The Japan International Cooperation Agency-funded project "Promoting Building Safety for Disaster Risk Reduction" ended on Saturday, leaving 1,907 public and private sector engineers, architects and government officials trained on making earthquake-resilient buildings.
The seven-year project, implemented by the Public Works Department, organised a total of 54 seminars, formulated a manual for designing earthquake-tolerant establishments, and increased resilience of several government buildings through retrofitting technology across the country, said Md Sharif Ahmed, state minister for housing and public works.
The BSPP project created an opportunity for the country's architects and engineers to get new experiences, technologies and technical collaboration from their Japanese counterparts, the state minister said while addressing the closing workshop of the project in a hotel in the capital.
Sharif said they would further create another platform with the Japanese agency for such a technology transfer and collaboration.
Japan has a huge experience in constructing earthquake-resilient establishments, he said, adding that Jica was helping Bangladesh in many other ways to make buildings disaster-resilient.
Public Works Secretary Md Shahid Ullah Khandaker, BSPP Project Director Shafiqul Islam, its Manager Md Rafiquil Islam, and PWD Training Academy Director Md Sohel Rahman, Team Leader for JET for BSPP Fumio Kaneko, and Jica Chief Representative Yuho Hayakawa, Jica Country Programme Coordinator Naoki Matsumura were present, among others at the event.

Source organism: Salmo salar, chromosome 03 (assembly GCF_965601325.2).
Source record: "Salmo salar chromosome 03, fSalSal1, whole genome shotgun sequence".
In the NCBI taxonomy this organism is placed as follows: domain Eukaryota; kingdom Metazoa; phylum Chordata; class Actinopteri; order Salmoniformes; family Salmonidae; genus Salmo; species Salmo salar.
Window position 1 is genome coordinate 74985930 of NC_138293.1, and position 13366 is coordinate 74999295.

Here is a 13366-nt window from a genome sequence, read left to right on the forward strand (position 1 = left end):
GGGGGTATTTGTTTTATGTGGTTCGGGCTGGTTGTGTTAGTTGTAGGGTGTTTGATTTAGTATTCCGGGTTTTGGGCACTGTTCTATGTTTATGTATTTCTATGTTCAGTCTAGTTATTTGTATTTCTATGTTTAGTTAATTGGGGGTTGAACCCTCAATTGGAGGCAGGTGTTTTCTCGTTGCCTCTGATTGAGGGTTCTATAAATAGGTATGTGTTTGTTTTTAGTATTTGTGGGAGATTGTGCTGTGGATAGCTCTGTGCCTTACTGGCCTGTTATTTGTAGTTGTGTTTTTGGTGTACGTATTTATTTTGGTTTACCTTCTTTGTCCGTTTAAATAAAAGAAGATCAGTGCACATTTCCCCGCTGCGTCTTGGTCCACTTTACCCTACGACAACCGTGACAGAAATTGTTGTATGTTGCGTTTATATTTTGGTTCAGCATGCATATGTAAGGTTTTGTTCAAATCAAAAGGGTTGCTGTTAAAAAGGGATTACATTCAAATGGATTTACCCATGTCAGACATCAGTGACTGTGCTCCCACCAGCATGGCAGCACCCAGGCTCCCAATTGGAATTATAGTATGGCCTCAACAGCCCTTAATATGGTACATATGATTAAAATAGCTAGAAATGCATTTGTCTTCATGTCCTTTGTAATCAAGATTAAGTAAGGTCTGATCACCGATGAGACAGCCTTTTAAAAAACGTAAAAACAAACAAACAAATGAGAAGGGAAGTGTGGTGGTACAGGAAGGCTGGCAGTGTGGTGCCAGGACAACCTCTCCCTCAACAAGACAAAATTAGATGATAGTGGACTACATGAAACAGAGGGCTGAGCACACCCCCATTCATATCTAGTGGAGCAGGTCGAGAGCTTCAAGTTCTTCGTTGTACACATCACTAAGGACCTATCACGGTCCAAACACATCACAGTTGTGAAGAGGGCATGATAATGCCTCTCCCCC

"The main objective of the BSPP project was to promote building safety, conduct theoretical and on-job training on retrofit design, retrofit construction, fire safety etc," the manager of the project Rafiqul Islam said.
Md Sohel Rahman said, "We can ensure a complete solution of retrofitting design and construction. Public Works Department design engineers are now more confident regarding the retrofit design and construction."
Of the people who received training with the project, 207 were from private firms, he added.
According to a survey of Jica, 71% of buildings in Dhaka had been at risk of a major earthquake, higher than 7.5M on the Richter scale, while 29% were marked as safe in 2010.
Of the total, 49% were at the risk of damage and 22% of collapse, in case of any major earthquake.
Later in 2015, Bangladesh launched the project to promote building safety.